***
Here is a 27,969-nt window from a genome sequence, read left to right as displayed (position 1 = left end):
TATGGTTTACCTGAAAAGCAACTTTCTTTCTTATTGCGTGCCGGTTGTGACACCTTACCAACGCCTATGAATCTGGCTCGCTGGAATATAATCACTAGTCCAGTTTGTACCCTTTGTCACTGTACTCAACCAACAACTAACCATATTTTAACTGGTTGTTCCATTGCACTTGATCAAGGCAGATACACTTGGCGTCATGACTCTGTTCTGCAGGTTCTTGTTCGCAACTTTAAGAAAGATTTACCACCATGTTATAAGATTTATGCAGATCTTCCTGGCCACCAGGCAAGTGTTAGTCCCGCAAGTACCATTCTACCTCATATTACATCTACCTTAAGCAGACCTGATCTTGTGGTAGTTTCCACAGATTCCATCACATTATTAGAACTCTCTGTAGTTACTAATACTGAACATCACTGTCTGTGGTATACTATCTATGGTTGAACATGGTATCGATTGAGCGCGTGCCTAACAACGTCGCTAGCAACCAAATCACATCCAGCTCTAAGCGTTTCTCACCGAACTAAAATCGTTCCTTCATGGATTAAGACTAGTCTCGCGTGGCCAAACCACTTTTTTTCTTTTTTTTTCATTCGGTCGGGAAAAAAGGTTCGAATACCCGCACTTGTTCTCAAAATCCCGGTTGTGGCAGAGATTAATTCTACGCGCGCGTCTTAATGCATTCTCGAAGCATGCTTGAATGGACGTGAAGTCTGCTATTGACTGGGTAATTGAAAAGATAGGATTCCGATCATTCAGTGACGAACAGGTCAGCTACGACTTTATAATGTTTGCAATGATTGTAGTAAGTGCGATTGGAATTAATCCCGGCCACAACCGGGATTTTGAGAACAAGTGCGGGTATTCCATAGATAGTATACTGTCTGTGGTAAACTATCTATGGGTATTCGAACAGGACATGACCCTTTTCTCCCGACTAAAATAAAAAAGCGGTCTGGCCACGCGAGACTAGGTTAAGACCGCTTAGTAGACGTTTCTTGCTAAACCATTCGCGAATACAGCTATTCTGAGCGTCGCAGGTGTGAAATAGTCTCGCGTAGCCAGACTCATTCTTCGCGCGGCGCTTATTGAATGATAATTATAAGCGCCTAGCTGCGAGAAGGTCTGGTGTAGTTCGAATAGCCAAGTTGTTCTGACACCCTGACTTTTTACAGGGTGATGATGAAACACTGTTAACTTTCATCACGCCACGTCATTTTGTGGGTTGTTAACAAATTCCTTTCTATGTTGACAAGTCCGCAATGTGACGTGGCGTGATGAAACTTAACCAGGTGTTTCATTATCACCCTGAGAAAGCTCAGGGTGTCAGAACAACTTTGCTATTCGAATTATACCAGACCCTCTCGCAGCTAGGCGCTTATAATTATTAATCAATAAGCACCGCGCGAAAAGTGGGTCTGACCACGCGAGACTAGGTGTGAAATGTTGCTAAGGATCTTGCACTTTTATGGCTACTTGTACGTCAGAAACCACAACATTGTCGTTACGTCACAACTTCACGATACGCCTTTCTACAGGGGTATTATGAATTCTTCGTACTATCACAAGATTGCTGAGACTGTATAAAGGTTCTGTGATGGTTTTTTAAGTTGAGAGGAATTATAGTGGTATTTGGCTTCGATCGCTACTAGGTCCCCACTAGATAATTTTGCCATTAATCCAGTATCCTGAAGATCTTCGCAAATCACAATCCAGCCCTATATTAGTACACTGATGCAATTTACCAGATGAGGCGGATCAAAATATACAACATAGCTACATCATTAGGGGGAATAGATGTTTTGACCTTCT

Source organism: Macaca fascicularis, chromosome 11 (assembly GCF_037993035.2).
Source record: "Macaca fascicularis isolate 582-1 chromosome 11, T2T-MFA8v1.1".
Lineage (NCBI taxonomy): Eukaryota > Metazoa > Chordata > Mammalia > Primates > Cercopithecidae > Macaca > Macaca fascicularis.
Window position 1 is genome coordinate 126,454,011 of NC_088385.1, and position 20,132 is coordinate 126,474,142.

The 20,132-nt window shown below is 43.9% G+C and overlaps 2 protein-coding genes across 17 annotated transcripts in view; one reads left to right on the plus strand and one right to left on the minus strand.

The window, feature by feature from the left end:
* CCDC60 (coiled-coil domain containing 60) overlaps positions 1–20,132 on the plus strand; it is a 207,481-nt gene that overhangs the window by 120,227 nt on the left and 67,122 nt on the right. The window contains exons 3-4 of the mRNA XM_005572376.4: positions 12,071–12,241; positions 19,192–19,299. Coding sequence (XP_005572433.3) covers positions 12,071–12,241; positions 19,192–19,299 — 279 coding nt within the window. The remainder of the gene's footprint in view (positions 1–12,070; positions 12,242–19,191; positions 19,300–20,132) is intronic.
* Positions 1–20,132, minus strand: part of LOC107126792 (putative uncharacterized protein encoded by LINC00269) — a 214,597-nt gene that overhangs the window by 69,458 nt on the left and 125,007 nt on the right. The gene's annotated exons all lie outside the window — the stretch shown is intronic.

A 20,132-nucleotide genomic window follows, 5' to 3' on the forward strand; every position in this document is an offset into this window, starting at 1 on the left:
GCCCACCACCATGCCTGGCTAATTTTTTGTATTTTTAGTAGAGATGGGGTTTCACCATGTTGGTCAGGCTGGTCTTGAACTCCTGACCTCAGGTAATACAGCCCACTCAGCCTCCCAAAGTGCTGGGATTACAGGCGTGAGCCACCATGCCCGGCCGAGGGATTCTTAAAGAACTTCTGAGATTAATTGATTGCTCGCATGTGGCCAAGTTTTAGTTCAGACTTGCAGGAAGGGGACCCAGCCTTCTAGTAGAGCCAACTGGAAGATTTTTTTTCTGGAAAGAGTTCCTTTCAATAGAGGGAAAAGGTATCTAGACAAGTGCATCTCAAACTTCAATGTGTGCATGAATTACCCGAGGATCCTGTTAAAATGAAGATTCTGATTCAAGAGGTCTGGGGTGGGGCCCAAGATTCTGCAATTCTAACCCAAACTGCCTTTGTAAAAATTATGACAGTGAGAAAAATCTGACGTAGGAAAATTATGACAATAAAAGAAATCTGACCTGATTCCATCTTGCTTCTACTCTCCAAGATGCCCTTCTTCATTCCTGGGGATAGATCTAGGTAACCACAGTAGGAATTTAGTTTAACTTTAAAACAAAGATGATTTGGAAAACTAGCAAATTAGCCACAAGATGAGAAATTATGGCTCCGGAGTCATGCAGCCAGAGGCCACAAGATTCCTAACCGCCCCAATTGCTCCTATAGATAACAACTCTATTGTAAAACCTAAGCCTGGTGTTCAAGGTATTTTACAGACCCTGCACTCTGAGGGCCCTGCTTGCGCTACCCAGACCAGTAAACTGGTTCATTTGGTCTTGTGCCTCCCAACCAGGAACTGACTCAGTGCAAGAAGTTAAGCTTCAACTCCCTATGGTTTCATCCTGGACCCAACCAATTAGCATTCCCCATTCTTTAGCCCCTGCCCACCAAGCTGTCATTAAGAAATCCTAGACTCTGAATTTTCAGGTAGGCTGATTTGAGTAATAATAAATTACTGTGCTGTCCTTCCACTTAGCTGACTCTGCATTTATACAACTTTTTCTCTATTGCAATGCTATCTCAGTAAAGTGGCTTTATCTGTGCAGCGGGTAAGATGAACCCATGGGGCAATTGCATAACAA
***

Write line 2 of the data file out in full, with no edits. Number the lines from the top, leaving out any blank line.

TATGGTTTACCTGAAAAGCAACTTTCTTTCTTATTGCGTGCCGGTTGTGACACCTTACCAACGCCTATGAATCTGGCTCGCTGGAATATAATCACTAGTCCAGTTTGTACCCTTTGTCACTGTACTCAACCAACAACTAACCATATTTTAACTGGTTGTTCCATTGCACTTGATCAAGGCAGATACACTTGGCGTCATGACTCTGTTCTGCAGGTTCTTGTTCGCAACTTTAAGAAAGATTTACCACCATGTTATAAGATTTATGCAGATCTTCCTGGCCACCAGGCAAGTGTTAGTCCCGCAAGTACCATTCTACCTCATATTACATCTACCTTAAGCAGACCTGATCTTGTGGTAGTTTCCACAGATTCCATCACATTATTAGAACTCTCTGTAGTTACTAATACTGAACATCACTGTCTGTGGTATACTATCTATGGTTGAACATGGTATCGATTGAGCGCGTGCCTAACAACGTCGCTAGCAACCAAATCACATCCAGCTCTAAGCGTTTCTCACCGAACTAAAATCGTTCCTTCATGGATTAAGACTAGTCTCGCGTGGCCAAACCACTTTTTTTCTTTTTTTTTCATTCGGTCGGGAAAAAAGGTTCGAATACCCGCACTTGTTCTCAAAATCCCGGTTGTGGCAGAGATTAATTCTACGCGCGCGTCTTAATGCATTCTCGAAGCATGCTTGAATGGACGTGAAGTCTGCTATTGACTGGGTAATTGAAAAGATAGGATTCCGATCATTCAGTGACGAACAGGTCAGCTACGACTTTATAATGTTTGCAATGATTGTAGTAAGTGCGATTGGAATTAATCCCGGCCACAACCGGGATTTTGAGAACAAGTGCGGGTATTCCATAGATAGTATACTGTCTGTGGTAAACTATCTATGGGTATTCGAACAGGACATGACCCTTTTCTCCCGACTAAAATAAAAAAGCGGTCTGGCCACGCGAGACTAGGTTAAGACCGCTTAGTAGACGTTTCTTGCTAAACCATTCGCGAATACAGCTATTCTGAGCGTCGCAGGTGTGAAATAGTCTCGCGTAGCCAGACTCATTCTTCGCGCGGCGCTTATTGAATGATAATTATAAGCGCCTAGCTGCGAGAAGGTCTGGTGTAGTTCGAATAGCCAAGTTGTTCTGACACCCTGACTTTTTACAGGGTGATGATGAAACACTGTTAACTTTCATCACGCCACGTCATTTTGTGGGTTGTTAACAAATTCCTTTCTATGTTGACAAGTCCGCAATGTGACGTGGCGTGATGAAACTTAACCAGGTGTTTCATTATCACCCTGAGAAAGCTCAGGGTGTCAGAACAACTTTGCTATTCGAATTATACCAGACCCTCTCGCAGCTAGGCGCTTATAATTATTAATCAATAAGCACCGCGCGAAAAGTGGGTCTGACCACGCGAGACTAGGTGTGAAATGTTGCTAAGGATCTTGCACTTTTATGGCTACTTGTACGTCAGAAACCACAACATTGTCGTTACGTCACAACTTCACGATACGCCTTTCTACAGGGGTATTATGAATTCTTCGTACTATCACAAGATTGCTGAGACTGTATAAAGGTTCTGTGATGGTTTTTTAAGTTGAGAGGAATTATAGTGGTATTTGGCTTCGATCGCTACTAGGTCCCCACTAGATAATTTTGCCATTAATCCAGTATCCTGAAGATCTTCGCAAATCACAATCCAGCCCTATATTAGTACACTGATGCAATTTACCAGATGAGGCGGATCAAAATATACAACATAGCTACATCATTAGGGGGAATAGATGTTTTGACCTTCT